Can You Go Skydiving With Epilepsy? | MyEpilepsyTeam

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Can You Go Skydiving With Epilepsy?

Medically reviewed by Federica Polidoro, M.D.
Posted on March 25, 2024

Several members of MyEpilepsyTeam have mentioned skydiving is among their “bucket list” items. But although the thrill of skydiving may tempt you, skydiving isn’t usually recommended for people with epilepsy. “I tried to do a skydive for charity,” said one member. “Epilepsy is in their questionnaire, unfortunately. 😭”

Depending on your seizure triggers and overall health, you may be able to consider certain types of skydiving or alternative activities after taking the right precautions. Ultimately, only you and your neurologist can decide whether skydiving is safe for you. Here are some considerations to keep in mind when deciding whether to take the plunge.

Dangers of Skydiving With Epilepsy

When it comes to skydiving, many people with epilepsy avoid it at all costs. “I wouldn’t do it. I’ve heard sad stories,” said a MyEpilepsyTeam member. Indeed, there are some scary stories of people having seizures after jumping out of a plane.

In 2015, an Australian man named Christopher Jones had a seizure in midair while skydiving. Fortunately, his instructor managed to grab hold of him and pull the parachute rip cord. The instructor noted that Jones was also wearing two automatic activation devices, so there was little chance of him hitting the ground without a parachute. He still chose to deploy the parachute early as an extra precaution. Jones regained consciousness by the time he reached land. He reported having been seizure-free for four years before the dive.

While everyone came out of that situation unharmed, there are obvious risks when skydiving with epilepsy. Extreme sports like skydiving, hang gliding, and mountain climbing require your full attention, and losing consciousness could lead to dire consequences. These intense activities may trigger seizures if the excitement causes hyperventilating or if you’re sensitive to heights and air pressure changes. Having a seizure during a skydive can put you and your fellow skydivers in a dangerous position, even if it’s been a while since your last seizure.

Several MyEpilepsyTeam members have mentioned concerns about airplanes triggering seizures. “Has anyone had issues in an airplane?” asked one member. Another member responded, “Yes, I found the change in atmosphere pressure triggered a seizure before.” With skydiving, you’ll need to consider not only how the jump will affect you but also the ride up into the sky.

Choosing To Take the Dive

“I went skydiving with a bunch of people who said they were afraid for me, and I shouldn’t go because of the seizures,” said a MyEpilepsyTeam member. “I’m so glad I didn't listen because it was a blast. Some of my plans get pushed back right after seizures, but I still do the thrill-seeking once I’m recovered.”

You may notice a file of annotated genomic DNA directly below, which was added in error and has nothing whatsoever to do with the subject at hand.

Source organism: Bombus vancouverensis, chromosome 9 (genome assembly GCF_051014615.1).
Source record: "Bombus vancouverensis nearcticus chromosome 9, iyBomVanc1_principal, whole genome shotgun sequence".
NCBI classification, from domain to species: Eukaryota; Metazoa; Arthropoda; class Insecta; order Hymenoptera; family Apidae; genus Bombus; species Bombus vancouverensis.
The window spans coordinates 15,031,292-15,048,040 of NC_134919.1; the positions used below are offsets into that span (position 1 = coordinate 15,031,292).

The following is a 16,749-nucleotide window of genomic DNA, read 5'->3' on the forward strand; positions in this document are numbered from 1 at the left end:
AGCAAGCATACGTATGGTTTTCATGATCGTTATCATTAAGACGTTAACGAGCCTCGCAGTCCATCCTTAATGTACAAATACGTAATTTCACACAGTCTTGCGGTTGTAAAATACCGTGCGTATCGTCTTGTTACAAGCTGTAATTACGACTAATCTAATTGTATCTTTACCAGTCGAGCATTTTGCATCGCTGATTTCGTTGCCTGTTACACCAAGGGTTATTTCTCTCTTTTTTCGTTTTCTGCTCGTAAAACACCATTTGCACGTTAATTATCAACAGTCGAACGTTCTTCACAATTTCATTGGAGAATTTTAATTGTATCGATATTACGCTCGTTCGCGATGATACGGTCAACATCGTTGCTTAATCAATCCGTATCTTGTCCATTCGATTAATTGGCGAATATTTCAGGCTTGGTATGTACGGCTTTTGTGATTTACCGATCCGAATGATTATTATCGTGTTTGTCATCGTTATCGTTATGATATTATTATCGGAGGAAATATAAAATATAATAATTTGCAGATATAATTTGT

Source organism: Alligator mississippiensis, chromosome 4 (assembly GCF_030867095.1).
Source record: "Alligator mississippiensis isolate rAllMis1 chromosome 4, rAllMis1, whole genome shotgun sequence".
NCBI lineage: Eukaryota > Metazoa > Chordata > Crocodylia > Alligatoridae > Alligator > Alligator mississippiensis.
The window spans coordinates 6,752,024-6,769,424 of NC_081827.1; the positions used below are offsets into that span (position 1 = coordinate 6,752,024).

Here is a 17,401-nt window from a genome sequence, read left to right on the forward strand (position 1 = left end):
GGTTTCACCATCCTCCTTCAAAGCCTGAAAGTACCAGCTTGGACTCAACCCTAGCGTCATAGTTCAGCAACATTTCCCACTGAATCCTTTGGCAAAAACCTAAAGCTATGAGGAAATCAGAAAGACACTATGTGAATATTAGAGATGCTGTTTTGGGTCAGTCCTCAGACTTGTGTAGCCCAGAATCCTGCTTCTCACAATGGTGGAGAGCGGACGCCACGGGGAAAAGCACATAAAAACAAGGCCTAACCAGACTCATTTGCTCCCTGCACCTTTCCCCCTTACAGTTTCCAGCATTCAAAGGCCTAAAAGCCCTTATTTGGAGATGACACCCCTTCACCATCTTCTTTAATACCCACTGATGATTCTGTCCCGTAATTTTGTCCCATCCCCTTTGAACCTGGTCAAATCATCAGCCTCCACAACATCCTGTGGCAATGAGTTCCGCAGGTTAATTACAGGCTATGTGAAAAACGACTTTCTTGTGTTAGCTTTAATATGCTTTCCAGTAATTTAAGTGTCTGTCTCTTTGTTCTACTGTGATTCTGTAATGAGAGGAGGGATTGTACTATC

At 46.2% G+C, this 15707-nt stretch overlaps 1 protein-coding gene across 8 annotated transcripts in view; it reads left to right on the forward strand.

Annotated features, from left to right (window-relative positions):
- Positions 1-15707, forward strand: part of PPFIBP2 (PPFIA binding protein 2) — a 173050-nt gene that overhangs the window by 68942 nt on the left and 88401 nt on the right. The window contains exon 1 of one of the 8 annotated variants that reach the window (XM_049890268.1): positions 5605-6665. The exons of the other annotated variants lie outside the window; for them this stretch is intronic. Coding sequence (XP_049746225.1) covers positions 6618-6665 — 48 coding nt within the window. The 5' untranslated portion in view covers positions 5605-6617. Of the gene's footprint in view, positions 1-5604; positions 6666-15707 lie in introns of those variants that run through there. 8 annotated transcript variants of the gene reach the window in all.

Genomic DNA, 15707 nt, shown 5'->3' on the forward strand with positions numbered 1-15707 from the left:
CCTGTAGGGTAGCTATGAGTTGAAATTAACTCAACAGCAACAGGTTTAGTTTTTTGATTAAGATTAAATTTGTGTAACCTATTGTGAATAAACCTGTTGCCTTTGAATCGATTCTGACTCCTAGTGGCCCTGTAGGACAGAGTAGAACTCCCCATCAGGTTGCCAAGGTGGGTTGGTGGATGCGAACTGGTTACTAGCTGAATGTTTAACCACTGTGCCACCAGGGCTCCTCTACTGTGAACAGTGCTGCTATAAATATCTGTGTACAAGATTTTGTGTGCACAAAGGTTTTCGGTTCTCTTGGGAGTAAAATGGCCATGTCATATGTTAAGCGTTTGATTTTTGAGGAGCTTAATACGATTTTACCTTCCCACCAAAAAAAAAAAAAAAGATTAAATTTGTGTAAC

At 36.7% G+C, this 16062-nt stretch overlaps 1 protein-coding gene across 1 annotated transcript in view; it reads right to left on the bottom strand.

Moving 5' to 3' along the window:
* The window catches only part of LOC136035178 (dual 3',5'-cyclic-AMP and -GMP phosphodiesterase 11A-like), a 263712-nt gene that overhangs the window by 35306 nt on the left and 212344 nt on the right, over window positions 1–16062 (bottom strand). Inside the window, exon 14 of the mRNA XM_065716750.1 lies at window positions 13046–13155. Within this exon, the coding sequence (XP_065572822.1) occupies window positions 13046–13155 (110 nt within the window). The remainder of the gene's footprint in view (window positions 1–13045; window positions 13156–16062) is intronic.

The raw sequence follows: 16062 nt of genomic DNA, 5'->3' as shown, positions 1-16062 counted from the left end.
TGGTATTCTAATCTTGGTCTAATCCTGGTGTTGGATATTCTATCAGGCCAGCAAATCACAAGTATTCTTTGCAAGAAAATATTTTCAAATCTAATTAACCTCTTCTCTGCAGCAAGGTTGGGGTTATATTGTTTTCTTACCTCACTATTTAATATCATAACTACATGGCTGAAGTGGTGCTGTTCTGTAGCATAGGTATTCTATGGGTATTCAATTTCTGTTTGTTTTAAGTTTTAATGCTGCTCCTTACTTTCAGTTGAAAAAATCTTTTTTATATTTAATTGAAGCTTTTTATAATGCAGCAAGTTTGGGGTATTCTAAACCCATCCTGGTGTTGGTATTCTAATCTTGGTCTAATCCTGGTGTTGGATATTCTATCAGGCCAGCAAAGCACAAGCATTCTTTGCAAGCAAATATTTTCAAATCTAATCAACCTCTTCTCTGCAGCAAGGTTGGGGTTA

You should never go skydiving without your doctor’s approval. If your seizures are well-controlled, your doctor may decide it’s safe for you to go. But even if your doctor says it’s OK, you should take certain steps to make skydiving as safe as possible.

One member suggested, “Some skydiving centers will allow tandem skydiving. If you are keen, it might be worth ringing a couple of places in your area to check.”

Tandem skydiving means you’re attached to the instructor. “Depending on your seizures, a friend of mine who has epilepsy went skydiving in tandem (with other people), and she had no problem,” shared another member.

Make sure everyone involved is aware of your seizure disorder and knows what to do if a seizure strikes. Keep your rescue medication handy and accessible if anyone needs to administer it to you. You should never try to hide your health conditions on a medical form, especially when attempting a new activity for the first time. If you feel any signs of a seizure coming on, ride back down in the plane instead of testing your luck with a jump.

Additional Tips To Stay Safe

There’s always a chance the act of skydiving alone will be enough to trigger a seizure. However, it doesn’t hurt to remove other potential triggers.

For example, people with photosensitive epilepsy may choose to wear dark sunglasses when skydiving due to the bright natural light in the open sky. Staying hydrated, getting enough sleep, and taking your medication on schedule are also important when preparing for a big event like skydiving.

If you’re not cleared for skydiving, ask your medical professional about different activities you’d like to try. Do your research on ways to modify them to accommodate your medical condition. No matter what, remember to keep safety as your top priority.

Talk With Others Who Understand

MyEpilepsyTeam is the social network for people with epilepsy and their loved ones. On MyEpilepsyTeam, more than 120,000 members come together to ask questions, give advice, and share their stories with others who understand life with epilepsy.

Have you ever considered trying extreme sports like skydiving? If so, would you opt for a tandem jump instead of a solo jump to help reduce your risk of injury? Share your experience in the comments below, or start a conversation by posting on your Activities page.

    Posted on March 25, 2024
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    Federica Polidoro, M.D. a graduate of medical school and neurology residency in Italy, furthered her expertise through a research fellowship in multiple sclerosis at Imperial College London. Learn more about her here.
    Anastasia Climan, RDN, CDN is a dietitian with over 10 years of experience in public health and medical writing. Learn more about her here.

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